bubbled interfacing

Bubbling occurs when fusible interfacing is no longer bonded to the main fabric.  Image from Tolemans 1hr Drycleaning.

 

 

Linen fashion fabric: Linen is notorious for refusing to remain fused to fusible interfacings.  The end result is the appearance of ‘bubbles’ where the interfacing and linen have detached.  I would recommend using a sew-in medium weight interfacing when working with linen.  Baste the interfacing in place within the seam allowances.

 


 

Lastly, it’s time to choose your buttons!  There are many styles you could select for your waistcoat buttons but generally I would suggest choosing ones that are between 1/2″ to 5/8″ in diameter.

Thread Theory Belvedere Waistcoat Supplies Kit Sample-9

The ones pictured on Matt’s waistcoat are 5/8″ and are quite low profile making them a nice neutral choice.

I find that the more thick and textured your waistcoat fabric is, the more likely the waistcoat is to suit bulky or unusual buttons.  Harris Tweed waistcoats, for example, often feature quite large braided leather buttons.


 

Now that I’ve overwhelmed you with all of my thoughts on material choices, let me simplify things by introducing the brand new Belvedere Waistcoat Sewing Supplies Kit!

Thread Theory Belvedere Waistcoat Supplies Kit-1

I assembled all of my favourite materials to line, back and stabilise your waistcoat so that the only need to choose your waistcoat front fabric.  The linings in this kit would pair splendidly with wool suiting but also works nicely with canvas (as pictured on Matt), silk or linen.  The interfacing included is my favorite 100% cotton fusible interfacing which will work nicely for wool or canvas materials (as I mentioned above, I wouldn’t recommend a medium weight fusible for silk or linen!).

Thread Theory Belvedere Waistcoat Supplies Kit Sample-2

The main lining fabric featured in this kit is a delicious high end burgundy Bemberg.  I’ve included enough to line the inside and create the back of the waistcoat.  I’ve also included a paisley acetate lining that you can use to create a show-stopper waistcoat back or keep as a hidden special touch inside your pocket bags.

Thread Theory Belvedere Waistcoat Supplies Kit-2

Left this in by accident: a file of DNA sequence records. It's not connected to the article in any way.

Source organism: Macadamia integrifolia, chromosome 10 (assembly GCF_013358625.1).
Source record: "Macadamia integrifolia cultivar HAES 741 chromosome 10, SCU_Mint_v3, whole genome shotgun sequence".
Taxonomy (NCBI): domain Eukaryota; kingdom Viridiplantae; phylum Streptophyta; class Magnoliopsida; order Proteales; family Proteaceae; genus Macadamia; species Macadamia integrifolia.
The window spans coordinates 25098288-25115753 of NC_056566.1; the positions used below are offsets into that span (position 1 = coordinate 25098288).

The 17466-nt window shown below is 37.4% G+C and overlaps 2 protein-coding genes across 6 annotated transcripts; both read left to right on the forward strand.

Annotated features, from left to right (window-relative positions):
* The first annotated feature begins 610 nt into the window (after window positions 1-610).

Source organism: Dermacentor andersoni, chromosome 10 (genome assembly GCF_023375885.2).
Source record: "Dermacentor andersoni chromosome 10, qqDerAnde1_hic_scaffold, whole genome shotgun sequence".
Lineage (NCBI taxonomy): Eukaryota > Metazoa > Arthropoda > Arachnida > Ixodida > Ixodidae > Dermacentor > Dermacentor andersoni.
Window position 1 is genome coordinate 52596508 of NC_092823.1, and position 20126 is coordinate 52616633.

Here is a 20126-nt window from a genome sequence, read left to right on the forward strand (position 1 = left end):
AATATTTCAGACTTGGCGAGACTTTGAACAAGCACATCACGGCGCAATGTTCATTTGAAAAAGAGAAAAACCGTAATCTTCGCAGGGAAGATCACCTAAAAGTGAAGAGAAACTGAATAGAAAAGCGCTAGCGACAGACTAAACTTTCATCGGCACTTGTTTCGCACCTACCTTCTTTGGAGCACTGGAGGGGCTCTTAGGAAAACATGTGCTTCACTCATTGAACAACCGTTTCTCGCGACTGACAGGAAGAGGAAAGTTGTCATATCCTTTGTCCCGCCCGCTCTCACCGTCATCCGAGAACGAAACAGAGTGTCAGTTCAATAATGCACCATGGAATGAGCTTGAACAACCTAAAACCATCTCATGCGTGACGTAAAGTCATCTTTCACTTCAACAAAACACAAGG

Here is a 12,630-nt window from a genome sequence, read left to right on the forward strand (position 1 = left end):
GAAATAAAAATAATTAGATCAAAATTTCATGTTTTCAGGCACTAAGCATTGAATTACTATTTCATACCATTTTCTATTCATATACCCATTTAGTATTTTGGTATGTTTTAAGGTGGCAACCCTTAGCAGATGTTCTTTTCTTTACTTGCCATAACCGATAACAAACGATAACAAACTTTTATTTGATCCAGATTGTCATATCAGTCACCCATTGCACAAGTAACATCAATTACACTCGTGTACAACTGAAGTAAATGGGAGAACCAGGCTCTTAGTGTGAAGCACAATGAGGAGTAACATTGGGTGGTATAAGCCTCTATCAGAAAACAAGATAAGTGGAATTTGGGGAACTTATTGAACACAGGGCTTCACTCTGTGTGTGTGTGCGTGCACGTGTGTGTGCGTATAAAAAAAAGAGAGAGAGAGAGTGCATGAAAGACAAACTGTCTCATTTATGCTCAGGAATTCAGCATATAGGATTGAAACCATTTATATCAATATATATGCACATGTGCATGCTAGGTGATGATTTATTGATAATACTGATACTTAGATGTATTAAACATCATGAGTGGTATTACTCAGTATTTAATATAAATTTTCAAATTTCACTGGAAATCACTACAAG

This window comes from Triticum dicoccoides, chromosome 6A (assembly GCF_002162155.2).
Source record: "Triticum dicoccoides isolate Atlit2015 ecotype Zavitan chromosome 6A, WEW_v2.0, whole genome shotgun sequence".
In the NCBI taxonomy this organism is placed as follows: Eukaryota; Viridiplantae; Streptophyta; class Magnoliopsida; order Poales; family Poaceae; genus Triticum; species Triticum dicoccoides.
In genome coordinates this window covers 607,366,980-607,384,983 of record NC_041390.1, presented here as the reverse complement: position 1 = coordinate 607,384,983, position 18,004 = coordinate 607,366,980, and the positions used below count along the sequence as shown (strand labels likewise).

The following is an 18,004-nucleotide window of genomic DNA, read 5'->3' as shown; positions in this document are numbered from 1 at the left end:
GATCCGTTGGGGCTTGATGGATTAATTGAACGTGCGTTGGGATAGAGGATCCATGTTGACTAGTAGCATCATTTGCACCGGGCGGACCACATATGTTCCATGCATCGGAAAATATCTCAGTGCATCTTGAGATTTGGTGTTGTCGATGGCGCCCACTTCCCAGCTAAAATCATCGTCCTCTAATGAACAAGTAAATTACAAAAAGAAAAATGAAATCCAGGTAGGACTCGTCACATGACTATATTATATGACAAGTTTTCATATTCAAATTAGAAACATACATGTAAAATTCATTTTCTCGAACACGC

You can choose to buy the kit with or without the PDF pattern.  The PDF pattern is offered at a discounted price when purchased with the kit!


 

In addition to the Belvedere kit, the shop includes a great selection of tailoring fabrics.

The burgundy lining materials are both available by the 1/2 m (paisley and solid) and, of course, my favourite cotton fusible interfacing is also available.

There are three new tailoring materials just added yesterday: Two stabilisers (wool and horse hair) and one lining.

I will be testing out my bespoke menswear tailoring skills by padstitching wool canvas to one of the sew-along waistcoats.  I’ve added both wool canvas (left) and hair canvas (middle) to our shop so that you can join me!  I may even use the hair canvas to build up the chest area…we’ll see how ambitious I am!

I’ve also added a second Bemberg lining (right) to our shop!  If you prefer subtle pin stripes over bold burgundy, this is the Bemberg for you.  This striped Bemberg is traditionally used as a suit jacket or coat sleeve lining.  I purchased it from my favourite tailoring supplier (a lovely Italian gentlemen based in Ontario who sells predominantly to bespoke tailors) who proudly told me he is the only supplier of striped Bemberg sleeve lining in Canada.  I was surprised by this statement for several reasons: What is special about striped sleeves?  Why are Bemberg stripes desirable?  After a little bit of Googling I soon discovered that bespoke tailors are often frustrated by how difficult it is to source good quality traditional sleeve lining.  A striped sleeve lining used to be a sign that your suit jacket was traditionally tailored and not mass produced.  It is more cost effective for large scale manufacturers to use one lining material for the sleeves and body of a jacket so the use of contrasting sleeve linings set the bespoke tailor apart from their industrial competition.  In addition to this distinction, sleeve linings must be exceptionally smooth and strong to allow the wearer to slip their jacket on easily and to bend their arm fully without risk of tearing the material.  Using a contrast Bemberg sleeve lining frees the bespoke tailor to use a more delicate lining material (patterned silk, for instance) for the jacket body.

Thread Theory Belvedere Waistcoat Supplies Kit Sample-7

I hope you learned something today and that you are looking forward to creating your Belvedere Waistcoat!  I’ll leave you with a list of my favourite waistcoat construction resources.

  • A Youtube video by Professor Pincushion which is very approachable for beginners.  Learn everything about sewing a Simplicity vest pattern from reading the pattern envelope to adding easy faux welt pockets.
  • A video class by Gentleman Jim suitable for intermediates.  It costs $24.95 US which might seem pricey compared to free Youtube videos but I found it to be well worth the money!  The pace is easy to follow and Gentleman Jim is so lovely to listen to!  He is full of opinions and tricks for efficient sewing practices which are just as valuable as the waistcoat sewing instruction.  It felt nice to pay directly for all of the work he put in to making the video.